After the July 27 post on the Super Stereo and Mondo Mono FX Chain for Studio One Professional, there was interest in a version for Artist. I’ve always said I take requests, so here it is! The main difference is that this version requires three buses instead of fitting in a single track’s FX Chain. However, the results are the same. Although intended for use with stereo master mixes to make them “pop,” the same technique works with any stereo track. For example, the super stereo process can bring out the best in drum buses that incorporate overheads or room sounds. Furthermore, Mondo Mono can translate stereo files into better mono backing tracks for live performance.
How It Works
This technique is based on mid-side processing, so before proceeding, here’s a refresher course
Mid-side (M-S) processing encodes a standard stereo track into a different type of stereo track with two separate components. The left channel contains the center of the stereo spread, or mid component. This is the same as the mono audio produced by panning the left and right panpots to center. The right channel is mono audio that contains the sides of the stereo spread—the difference between the original stereo file’s right and left channels (i.e., what the two channels don’t have in common). You can then process these components separately, and after processing, decode the separated components back into conventional stereo.
With that out of the way, let’s unpack fig. 1. Note that I’ve erased parts of the UI that don’t pertain to what we’re doing. Also, all plug-ins except the Analog Delay show their parameter settings in the expanded views.
The Stereo Mix track has the master audio to be processed. Its Mixtool uses the default preset, except for enabling MS Transform. The encodes the mid signal into what’s normally the left channel, and the sides into what’s normally the right channel.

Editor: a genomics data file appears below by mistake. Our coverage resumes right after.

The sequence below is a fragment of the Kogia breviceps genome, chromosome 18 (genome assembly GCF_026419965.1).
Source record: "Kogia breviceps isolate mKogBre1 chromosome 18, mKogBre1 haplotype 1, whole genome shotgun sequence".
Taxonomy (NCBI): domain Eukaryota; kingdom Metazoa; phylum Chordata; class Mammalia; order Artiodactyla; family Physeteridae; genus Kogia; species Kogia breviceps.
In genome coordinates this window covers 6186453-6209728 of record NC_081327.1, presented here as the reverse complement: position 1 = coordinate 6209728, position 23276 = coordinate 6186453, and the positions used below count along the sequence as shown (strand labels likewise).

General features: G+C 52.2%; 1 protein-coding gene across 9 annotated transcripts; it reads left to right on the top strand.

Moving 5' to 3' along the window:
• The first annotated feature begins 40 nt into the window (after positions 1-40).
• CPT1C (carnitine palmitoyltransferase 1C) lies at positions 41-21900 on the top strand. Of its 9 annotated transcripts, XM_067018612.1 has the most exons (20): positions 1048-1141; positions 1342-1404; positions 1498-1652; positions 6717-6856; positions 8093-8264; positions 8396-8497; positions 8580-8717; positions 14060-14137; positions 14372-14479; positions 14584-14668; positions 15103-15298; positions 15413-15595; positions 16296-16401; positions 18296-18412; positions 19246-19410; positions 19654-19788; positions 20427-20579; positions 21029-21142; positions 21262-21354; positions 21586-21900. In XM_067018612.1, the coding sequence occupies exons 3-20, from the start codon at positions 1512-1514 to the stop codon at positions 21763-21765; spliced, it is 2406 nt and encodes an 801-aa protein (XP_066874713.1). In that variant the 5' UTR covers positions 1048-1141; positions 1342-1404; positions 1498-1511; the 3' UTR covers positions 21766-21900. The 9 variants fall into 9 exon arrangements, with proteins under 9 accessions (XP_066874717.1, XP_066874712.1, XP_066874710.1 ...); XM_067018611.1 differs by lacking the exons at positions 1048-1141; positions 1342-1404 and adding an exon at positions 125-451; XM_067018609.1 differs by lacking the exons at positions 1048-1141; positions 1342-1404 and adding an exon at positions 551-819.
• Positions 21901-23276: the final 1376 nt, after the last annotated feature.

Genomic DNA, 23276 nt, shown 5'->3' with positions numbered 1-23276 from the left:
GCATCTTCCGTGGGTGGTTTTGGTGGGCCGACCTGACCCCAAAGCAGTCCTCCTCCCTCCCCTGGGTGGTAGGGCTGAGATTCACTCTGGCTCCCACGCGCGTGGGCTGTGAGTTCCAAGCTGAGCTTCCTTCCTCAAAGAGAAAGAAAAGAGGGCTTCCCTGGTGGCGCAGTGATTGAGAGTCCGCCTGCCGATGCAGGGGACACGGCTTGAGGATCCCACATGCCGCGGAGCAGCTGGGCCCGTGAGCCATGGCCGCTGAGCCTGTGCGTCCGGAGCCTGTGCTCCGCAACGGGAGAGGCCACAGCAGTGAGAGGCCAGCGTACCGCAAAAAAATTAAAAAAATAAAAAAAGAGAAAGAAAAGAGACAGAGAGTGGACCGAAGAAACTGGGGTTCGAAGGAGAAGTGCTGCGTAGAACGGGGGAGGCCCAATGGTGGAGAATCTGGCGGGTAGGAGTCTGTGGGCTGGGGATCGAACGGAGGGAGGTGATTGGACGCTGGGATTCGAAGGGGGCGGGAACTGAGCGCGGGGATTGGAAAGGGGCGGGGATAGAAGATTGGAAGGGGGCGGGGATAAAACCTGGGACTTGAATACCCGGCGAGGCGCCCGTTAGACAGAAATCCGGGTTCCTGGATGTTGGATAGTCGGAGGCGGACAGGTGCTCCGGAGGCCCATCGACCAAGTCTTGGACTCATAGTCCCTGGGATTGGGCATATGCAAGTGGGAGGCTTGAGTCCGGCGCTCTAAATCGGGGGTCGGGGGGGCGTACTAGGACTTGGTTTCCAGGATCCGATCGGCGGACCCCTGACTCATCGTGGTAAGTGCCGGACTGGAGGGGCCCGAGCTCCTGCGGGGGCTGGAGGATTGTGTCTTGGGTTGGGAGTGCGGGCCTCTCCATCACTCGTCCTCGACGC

There are two pre-fader sends. Studio One track and buses are inherently stereo, but we need to treat the Mid and Side audio as mono signals. So, the Mid send pans all the way to the left. Only the left (mid) audio goes to the Mid bus. Similarly, the Side send pans all the way to the right. Only the right (side) audio goes to the Side bus.
This provides independent control over the Mid and Side audio—we can vary their levels with their channel faders, and insert processors. Each channel has an Analog Delay inserted, which we’ll get to shortly. But first, let’s explain how to convert our mono mid and side channels back into stereo.
The mid and side bus outputs go to the Decoded track. This has a Mixtool inserted, with MS Transform enabled. The Mixtool converts the mid signal from the left channel, and the side signal from the right channel, back to conventional stereo.
However, the Side and Mid channels need an extra plug-in. The Analog Delay effect is inherently stereo, but no audio should be in the Side bus’s left channel or the Mid bus’s right channel. So, the Side bus Dual Panpot plug-in pans the left and right channels full right, and the Mid bus Dual Panpot plug-in pans the left and right channels full left. Now the decoder receives the side audio in only its right channel, and the mid audio only in its left channel. This allows conversion back to stereo. Note that if you add any processing to these buses, it needs to be before the Dual Pan.
The Analog Delay offsets the time between the side and mid by 2.0 ms. Enabling the delay in the Side bus extends the stereo image outward, while enabling the delay in the Mid bus pushes the left and right sides closer into the center. This is especially useful for those who use backing tracks for live performance. Mono ensures that everyone in the audience hears the same sound—there aren’t any stereo “sweet spots.” With Mondo Mono, bring up the side faders, and you’ll push what’s in the sides more to the center. The Analog Delay’s modulation is a kind of “secret weapon” for stereo—it adds an extremely subtle 3D quality on headphones.
Finally, even without the delay, changing the balance of the mid and sides with the channel faders can alter the mix. Bringing up the sides makes the stereo seem wider, because the extreme right and left parts of the stereo field are louder. You can also process the mid and sides differently. For example, adding reverb to only the sides keeps audio mixed to center, like kick and bass, out of the reverb. Then you can add a separate reverb for the vocals, which will likely be mixed to center.
Whether you choose Super Stereo, Mondo Mono, or just want to widen your stereo image a bit, now it’s easy to do in Artist as well as Studio One Professional. For an audio example, and phase meter readings that show how Super Stereo and Mondo Mono affect the imaging, please look at the blog post referenced in the first sentence.
For more tips on how to get the most out of Studio One, check out the series of Studio One eBooks that cover tips & tricks, creative mixing, recording/mixing vocals, dynamics processors, and recording/mixing guitar. Remember, just like software, eBook owners can download the latest “point” updates for free from their PreSonus account (or Sweetwater account, if purchased from there). Owners are also eligible for new editions at a reduced price.